The holes are wired to "observation points" around the island. Each observation point is just a hole in the board beneath which is a metal contact point that's wired back to several treasure holes. The observation points are identified by one of the five colors, and each observation point is wired (in parallel) to all of the treasure holes that bear its color.

Example: there are several "red observation points" around the island. Each one is wired to every treasure hole in which red appears in its 3-color combination.

If a player manuevers his pawn to an observation point, he sticks the "spyglass" into the hole in the board at that point. The spyglass is just a metal probe connected to a light that's shielded from the other players. The player looking directly into the spyglass can see if the light turns on. If it does, he knows that one of the chests with the observation color is the real one.

In this game, players move from observation point to observation point, taking readings with the spyglass, to figure out which chest is the real one. In the best case scenario, a player could get it in two readings, but that's pretty unlikely. My gut tells me it would take more like 4, but I haven't done the math yet. Assuming the players are pirates or somesuch, part of the gameplay would probably involve laying traps for one another and attacking fellow players with rusty cutlasses and (to borrow from another thread) rabid parrots -- so the low number of readings shouldn't present a problem. If it does, introduce more chests with more colors.

This mechanic feels pretty solid, but I admit that the "power source required" is a big drawback for me. Maybe the player's could generate the power somehow, like they do with those nifty flashlights that you shake (never needs batteries!).

K.

jwarrend
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A mechanic/component for "omniscience" sans a GM

Larienna wrote:
location, if a player dig where another player has the cards, that other player will show the card and prove that there is a treasure there(unfortunately for him).

That's how it works in Mystery of the Abbey, and it's an improvement over Clue in that you're not eliminated for making an erroneous accusation, however, it is too close in function to a GM -- you're simply distributing the GM's role over all the players. It's not a bad solution at all, but not what I'm looking for.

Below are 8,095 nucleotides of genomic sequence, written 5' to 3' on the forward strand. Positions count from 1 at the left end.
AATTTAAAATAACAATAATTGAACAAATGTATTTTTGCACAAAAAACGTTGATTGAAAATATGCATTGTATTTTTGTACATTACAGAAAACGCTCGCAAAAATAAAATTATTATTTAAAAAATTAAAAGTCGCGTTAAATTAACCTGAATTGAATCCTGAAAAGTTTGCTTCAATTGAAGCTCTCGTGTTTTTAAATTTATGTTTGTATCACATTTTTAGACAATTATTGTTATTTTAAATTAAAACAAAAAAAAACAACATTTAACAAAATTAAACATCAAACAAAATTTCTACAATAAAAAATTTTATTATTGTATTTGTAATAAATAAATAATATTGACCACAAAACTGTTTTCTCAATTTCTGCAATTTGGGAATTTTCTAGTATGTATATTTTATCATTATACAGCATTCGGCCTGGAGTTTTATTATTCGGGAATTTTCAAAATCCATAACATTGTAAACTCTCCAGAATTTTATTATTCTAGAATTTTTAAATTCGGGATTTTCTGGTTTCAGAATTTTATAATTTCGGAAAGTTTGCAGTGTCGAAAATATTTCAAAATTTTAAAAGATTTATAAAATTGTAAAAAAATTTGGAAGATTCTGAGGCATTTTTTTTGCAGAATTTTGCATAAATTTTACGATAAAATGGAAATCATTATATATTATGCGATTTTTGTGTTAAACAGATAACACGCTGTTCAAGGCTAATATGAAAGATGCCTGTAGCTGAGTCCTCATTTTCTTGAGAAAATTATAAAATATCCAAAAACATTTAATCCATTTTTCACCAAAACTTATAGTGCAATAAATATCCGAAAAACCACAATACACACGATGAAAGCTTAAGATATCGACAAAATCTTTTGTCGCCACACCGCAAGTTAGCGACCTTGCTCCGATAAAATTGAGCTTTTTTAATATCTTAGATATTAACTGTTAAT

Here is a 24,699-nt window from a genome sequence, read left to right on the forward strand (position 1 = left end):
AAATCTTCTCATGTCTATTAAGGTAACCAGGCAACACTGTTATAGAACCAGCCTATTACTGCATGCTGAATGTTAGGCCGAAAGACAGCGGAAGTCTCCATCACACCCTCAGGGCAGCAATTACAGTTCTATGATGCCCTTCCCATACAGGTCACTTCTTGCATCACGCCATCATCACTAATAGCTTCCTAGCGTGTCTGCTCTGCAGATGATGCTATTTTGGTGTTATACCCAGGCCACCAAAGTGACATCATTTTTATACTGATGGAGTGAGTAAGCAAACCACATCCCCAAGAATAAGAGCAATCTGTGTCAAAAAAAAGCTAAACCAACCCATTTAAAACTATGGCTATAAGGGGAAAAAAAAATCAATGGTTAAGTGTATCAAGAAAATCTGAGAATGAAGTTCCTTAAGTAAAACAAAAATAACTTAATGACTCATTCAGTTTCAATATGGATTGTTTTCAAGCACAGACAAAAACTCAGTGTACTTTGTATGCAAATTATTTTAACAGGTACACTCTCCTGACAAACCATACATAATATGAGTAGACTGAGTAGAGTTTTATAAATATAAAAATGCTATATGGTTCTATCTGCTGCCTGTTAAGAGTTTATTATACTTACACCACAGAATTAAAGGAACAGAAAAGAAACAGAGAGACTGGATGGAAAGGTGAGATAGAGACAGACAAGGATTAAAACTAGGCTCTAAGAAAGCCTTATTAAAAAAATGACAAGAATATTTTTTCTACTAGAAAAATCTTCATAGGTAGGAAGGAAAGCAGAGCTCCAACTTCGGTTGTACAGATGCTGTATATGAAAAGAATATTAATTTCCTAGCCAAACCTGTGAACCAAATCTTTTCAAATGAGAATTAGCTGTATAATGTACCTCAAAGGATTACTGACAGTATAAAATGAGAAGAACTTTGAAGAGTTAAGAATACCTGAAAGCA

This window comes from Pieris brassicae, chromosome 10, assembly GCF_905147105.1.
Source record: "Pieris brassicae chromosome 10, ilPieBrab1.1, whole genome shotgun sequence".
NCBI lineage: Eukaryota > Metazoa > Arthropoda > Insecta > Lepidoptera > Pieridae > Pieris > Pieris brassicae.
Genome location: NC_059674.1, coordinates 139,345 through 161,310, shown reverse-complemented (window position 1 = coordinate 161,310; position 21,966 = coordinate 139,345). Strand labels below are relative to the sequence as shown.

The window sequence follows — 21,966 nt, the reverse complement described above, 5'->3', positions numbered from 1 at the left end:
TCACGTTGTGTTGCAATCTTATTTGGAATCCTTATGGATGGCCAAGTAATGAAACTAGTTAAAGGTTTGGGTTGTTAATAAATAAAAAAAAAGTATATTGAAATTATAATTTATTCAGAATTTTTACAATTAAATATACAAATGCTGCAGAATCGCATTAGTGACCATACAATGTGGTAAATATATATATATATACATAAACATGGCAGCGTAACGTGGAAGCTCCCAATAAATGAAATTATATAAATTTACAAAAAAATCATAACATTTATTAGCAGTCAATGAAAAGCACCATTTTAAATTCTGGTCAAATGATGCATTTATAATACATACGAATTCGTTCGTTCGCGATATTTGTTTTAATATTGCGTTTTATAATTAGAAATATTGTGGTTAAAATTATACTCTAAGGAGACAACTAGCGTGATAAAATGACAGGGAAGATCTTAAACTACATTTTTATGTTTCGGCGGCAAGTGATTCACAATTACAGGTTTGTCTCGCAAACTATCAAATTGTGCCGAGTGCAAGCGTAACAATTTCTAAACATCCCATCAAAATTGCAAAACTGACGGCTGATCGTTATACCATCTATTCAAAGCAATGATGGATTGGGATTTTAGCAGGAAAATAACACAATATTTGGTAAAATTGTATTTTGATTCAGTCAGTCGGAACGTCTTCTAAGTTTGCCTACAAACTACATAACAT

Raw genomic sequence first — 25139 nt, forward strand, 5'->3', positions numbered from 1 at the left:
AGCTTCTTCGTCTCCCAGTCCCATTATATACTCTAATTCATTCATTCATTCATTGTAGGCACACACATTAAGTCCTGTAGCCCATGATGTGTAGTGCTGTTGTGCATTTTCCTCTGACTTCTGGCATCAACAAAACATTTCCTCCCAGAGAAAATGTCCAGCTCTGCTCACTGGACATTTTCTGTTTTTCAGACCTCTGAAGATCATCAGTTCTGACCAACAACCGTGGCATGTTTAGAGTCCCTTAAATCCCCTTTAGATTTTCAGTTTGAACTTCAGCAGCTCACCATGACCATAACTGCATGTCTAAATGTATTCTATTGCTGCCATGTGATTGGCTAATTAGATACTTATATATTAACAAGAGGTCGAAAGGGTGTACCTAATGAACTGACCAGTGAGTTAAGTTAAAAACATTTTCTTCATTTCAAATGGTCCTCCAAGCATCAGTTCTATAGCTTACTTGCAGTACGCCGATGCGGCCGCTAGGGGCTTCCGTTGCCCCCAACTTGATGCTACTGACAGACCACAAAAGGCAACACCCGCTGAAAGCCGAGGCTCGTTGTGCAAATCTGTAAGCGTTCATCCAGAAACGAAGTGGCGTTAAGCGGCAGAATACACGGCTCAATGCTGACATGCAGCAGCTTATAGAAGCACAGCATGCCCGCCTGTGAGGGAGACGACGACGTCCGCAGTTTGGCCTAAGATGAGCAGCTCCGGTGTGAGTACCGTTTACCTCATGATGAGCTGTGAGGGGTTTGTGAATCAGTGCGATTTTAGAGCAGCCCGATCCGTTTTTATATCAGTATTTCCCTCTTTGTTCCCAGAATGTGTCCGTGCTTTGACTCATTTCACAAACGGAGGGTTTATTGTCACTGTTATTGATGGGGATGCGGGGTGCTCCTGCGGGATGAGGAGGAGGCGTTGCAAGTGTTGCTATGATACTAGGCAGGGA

kreitler wrote:
1) At the start of the game, someone blindly selects one of the map cards and sets it aside, a la Clue.
2) The remaining map cards are somehow distributed for later discovery and use by the players.
3) As play proceeds, people collect map cards, which simultaneously help them determine the identity of the missing card and provide clues as to the treasure's whereabouts on the final card.
4) Once a player has deduced the identity of the hidden card, he can assemble the appropriate clues from the remaining map cards and "dig".

Yes, this is exactly right.

Quote:
1) You mentioned that only hints from lower-valued map cards apply. So what happens if the hidden card is card #1?

Not sure yet; perhaps card 1 is not selectable as a "solution" card; perhaps there's a "0" card.

Quote:

2) Does the gameplay change radically if the hidden card is #1 vs #5? It seems like there would be a lot more hints to choose from in the latter case.

It probably should change a bit; my guess is that the number of the hidden card might correspond to the VP value of the treasure (I expect there will be multiple treasures in each game). But since you don't know which number is the solution, you'll still want to amass a few of the clues even when the solution is a low-number card, if only to be sure what the solution is.

Quote:

3) If you can't safely dig until you know which card is hidden and have enough clues from the other cards, how does this mechanic's end result significantly differ from a pure deduction mechanic like that of Clue?